Conference and 'Walk to Remember' to Unite Families Living with Death of a Child

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As many as 1300 bereaved parents, siblings, and grandparents, as well as professionals, are expected for The 29th Compassionate Friends National Conference July 14-16 in Dearborn, Michigan. The conference features quality keynote speakers like Chet Szuber, who made national news when he received the transplant of his daughter's heart, even as he grieved her death. There will be more than 100 workshops for bereaved parents, siblings, and grandparents, as well as a pre-conference Professionals Day July 13 for professionals who help the family before, during, and after the death of a child. More than 10,000 names of children who have died will be carried during Sunday morning's seventh annual Walk to Remember.

Patricia Loder, Executive Director of The Compassionate Friends, says she believes there’s a good chance parents will be attending a July national bereavement conference next week in southeast Michigan who at this point are completely unaware they will have a reason to be there.

“It’s truly unfortunate, but we know from past conferences that there will be parents attending whose child will have died a month, a week, or just a few days before our national conference,” said Loder. “No one ever wants to think it can happen to them, but the sad fact is that every day thousands of families are added to the millions across the United States who carry the pain that comes with the death of future dreams, whether their child died as an adult, teen, youngster, or before birth.”

The Compassionate Friends (TCF) 29th National Conference will be in Dearborn, Michigan July 14-16 and up to 1300 bereaved parents, siblings, grandparents, and professionals are expected to attend. The Compassionate Friends, with main offices in Oak Brook, Illinois, is the country’s largest self-help bereavement organization with nearly 600 chapters across the United States, including every state, Washington D. C. and Puerto Rico.

Chet Szuber of Michigan, who made national news when he received the transplant of his daughter’s heart, even as he grieved her death, will be a featured speaker at the conference. Other speakers include: Marilyn Heavilin, three time bereaved parent and author of the bereavement best-seller “Roses in December”; William Ritter, bereaved parent, retired minister, and author of the book “Take the Dimness of My Soul Away: Healing After a Loved One’s Suicide”; and Pat Loder, TCF’s executive director who is a twice bereaved parent, and a bereaved sibling. The conference will feature more than 100 workshops on various grief topics for parents, siblings, and grandparents and there will be a host of other activities.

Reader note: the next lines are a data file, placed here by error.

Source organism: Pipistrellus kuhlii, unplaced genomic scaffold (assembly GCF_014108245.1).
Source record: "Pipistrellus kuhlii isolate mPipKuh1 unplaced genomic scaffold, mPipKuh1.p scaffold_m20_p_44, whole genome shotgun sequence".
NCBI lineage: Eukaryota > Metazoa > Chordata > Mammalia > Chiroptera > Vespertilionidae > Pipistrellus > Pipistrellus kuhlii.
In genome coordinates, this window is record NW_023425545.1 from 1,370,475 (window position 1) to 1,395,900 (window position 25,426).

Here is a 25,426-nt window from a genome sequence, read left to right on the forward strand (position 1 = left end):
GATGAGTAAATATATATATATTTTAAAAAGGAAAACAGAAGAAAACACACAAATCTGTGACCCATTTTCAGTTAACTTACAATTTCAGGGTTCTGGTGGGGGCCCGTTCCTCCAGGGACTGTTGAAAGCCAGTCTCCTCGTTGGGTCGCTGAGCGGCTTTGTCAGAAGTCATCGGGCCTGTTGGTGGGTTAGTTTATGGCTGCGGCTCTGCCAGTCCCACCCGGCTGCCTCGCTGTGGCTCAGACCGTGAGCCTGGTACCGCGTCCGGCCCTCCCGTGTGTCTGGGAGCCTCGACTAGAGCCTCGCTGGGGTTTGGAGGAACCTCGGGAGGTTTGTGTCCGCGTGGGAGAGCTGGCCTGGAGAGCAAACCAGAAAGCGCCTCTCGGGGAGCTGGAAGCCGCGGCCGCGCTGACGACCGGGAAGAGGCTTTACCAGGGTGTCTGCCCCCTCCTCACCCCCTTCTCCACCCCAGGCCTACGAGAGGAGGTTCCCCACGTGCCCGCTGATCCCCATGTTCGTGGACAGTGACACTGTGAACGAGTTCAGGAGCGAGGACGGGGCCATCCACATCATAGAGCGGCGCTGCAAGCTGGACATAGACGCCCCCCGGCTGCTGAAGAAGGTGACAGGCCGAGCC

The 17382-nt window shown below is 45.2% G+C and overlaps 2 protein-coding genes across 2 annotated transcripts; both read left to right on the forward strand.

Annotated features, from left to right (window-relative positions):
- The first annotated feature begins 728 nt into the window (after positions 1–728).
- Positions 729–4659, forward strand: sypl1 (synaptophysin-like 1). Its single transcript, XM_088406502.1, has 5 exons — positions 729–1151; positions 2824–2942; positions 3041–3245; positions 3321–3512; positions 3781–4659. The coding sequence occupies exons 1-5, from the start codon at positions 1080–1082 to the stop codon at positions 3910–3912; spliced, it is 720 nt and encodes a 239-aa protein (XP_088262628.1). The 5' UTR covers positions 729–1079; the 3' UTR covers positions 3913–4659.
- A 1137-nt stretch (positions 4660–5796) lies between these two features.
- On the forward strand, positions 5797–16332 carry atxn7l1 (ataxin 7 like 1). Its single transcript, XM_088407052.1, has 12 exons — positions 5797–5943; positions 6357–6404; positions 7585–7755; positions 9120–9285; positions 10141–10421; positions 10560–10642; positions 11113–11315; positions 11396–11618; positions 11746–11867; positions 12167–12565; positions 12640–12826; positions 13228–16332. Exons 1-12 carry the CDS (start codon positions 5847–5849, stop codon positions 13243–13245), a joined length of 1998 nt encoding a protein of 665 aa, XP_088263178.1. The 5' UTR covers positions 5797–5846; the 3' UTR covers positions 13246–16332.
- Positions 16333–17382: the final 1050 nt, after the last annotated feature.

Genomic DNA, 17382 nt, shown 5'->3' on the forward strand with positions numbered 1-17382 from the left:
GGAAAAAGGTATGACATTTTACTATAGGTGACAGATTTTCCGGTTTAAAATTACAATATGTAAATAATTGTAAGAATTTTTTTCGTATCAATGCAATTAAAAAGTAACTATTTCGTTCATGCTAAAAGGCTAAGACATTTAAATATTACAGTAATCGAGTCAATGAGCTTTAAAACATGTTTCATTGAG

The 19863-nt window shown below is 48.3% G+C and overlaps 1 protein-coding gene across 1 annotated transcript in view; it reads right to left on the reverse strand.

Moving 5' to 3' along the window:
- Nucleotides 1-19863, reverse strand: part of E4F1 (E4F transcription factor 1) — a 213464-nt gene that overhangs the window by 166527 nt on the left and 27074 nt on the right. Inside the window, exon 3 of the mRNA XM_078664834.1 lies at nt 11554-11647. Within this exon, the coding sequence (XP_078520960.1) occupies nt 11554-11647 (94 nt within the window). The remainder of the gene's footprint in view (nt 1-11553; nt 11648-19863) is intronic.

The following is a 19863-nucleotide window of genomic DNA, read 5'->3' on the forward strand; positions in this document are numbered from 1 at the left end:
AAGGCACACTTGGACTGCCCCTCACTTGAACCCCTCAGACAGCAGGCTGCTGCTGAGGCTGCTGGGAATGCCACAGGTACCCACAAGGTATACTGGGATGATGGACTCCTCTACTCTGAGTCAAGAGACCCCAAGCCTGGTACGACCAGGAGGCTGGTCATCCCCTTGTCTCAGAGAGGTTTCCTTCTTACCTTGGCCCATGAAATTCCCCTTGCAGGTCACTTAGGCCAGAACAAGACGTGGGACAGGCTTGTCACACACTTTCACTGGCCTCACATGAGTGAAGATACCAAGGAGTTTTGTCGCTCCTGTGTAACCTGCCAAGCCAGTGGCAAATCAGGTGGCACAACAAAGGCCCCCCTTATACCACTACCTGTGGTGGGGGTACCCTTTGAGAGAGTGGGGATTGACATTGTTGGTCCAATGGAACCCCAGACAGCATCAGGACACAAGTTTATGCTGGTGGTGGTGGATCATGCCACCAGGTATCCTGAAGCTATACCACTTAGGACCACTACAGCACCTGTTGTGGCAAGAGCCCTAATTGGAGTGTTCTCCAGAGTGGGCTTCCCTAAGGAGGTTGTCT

A pre-conference Professionals Day will be held Thursday, July 13 for professionals who care for individuals at the scene, at the hospital, or during the funeral process and provide support for bereaved families after the death of a child. CEUs will be available for social workers, counselors, and nurses. All others will receive certificates of completion.

Eric Hipple, the popular former quarterback of the Detroit Lions, will be honorary Grand Marshal of The Compassionate Friends seventh annual “Walk to Remember” Sunday, July 16 at 8 a.m. Hipple, whose son, Jeff, died by suicide in 2000, will lead the two-mile walk.

“This is one of the ways in which I’m trying to help others like myself who have had a child die,” says Hipple. “The Compassionate Friends is an inspiring organization dedicated to helping those across the United States who have been devastated by the death of a child within their families.”

“This walk is very symbolic because, while our children cannot physically be with us, their memories will always be carried within our hearts,” adds Loder.

Drawing from Michigan and surrounding states, as well as those present for the conference, more than 1,000 people are expected for the walk.

“This is our seventh ‘Walk to Remember’ and we are constantly amazed at how many people participate in some way,” observes Loder. “Even those who are not able to come to Dearborn are sending us the names of their children and volunteers carry them during the walk. We know of people flying in from as far away as Texas just to participate in the walk.”

Last year the names of nearly 10,000 children who had died were carried during the annual event. Those who wish to have a child’s name carried during the walk may do so by visiting The Compassionate Friends Walk to Remember website at

Those who wish to learn more about the conference, or locate one of TCF’s nearly 600 local chapters, may visit or call The Compassionate Friends National Office toll-free at 877-969-0010. Registration for the conference, the pre-conference Professionals Day, and the “Walk to Remember” will be accepted at the door, although pre-registration has ended. Worldwide, TCF has a national presence in an estimated 29 countries.


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Wayne Loder
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